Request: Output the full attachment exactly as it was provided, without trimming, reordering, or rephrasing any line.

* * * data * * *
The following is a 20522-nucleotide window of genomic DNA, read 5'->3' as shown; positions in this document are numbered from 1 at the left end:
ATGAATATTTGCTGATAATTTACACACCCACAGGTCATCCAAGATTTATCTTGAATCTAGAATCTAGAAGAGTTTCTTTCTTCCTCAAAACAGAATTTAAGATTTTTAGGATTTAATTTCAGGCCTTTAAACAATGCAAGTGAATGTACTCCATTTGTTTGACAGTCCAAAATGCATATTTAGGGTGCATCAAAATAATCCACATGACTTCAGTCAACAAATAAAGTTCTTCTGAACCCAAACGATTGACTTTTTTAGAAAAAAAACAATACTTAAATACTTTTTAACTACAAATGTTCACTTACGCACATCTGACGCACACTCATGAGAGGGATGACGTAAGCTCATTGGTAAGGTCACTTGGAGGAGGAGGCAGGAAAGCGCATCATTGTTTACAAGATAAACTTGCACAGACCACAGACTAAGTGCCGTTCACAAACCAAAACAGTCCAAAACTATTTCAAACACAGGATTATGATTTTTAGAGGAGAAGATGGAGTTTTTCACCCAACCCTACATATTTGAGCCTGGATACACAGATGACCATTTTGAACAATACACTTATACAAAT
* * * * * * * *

The following is a 20522-nucleotide window of genomic DNA, read 5'->3' as shown; positions in this document are numbered from 1 at the left end:
ATGAATATTTGCTGATAATTTACACACCCACAGGTCATCCAAGATTTATCTTGAATCTAGAATCTAGAAGAGTTTCTTTCTTCCTCAAAACAGAATTTAAGATTTTTAGGATTTAATTTCAGGCCTTTAAACAATGCAAGTGAATGTACTCCATTTGTTTGACAGTCCAAAATGCATATTTAGGGTGCATCAAAATAATCCACATGACTTCAGTCAACAAATAAAGTTCTTCTGAACCCAAACGATTGACTTTTTTAGAAAAAAAACAATACTTAAATACTTTTTAACTACAAATGTTCACTTACGCACATCTGACGCACACTCATGAGAGGGATGACGTAAGCTCATTGGTAAGGTCACTTGGAGGAGGAGGCAGGAAAGCGCATCATTGTTTACAAGATAAACTTGCACAGACCACAGACTAAGTGCCGTTCACAAACCAAAACAGTCCAAAACTATTTCAAACACAGGATTATGATTTTTAGAGGAGAAGATGGAGTTTTTCACCCAACCCTACATATTTGAGCCTGGATACACAGATGACCATTTTGAACAATACACTTATACAAAT